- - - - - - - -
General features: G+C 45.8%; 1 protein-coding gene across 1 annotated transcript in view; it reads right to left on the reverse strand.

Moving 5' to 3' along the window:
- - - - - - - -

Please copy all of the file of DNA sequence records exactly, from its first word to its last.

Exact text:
General features: G+C 45.8%; 1 protein-coding gene across 1 annotated transcript in view; it reads right to left on the reverse strand.

Moving 5' to 3' along the window: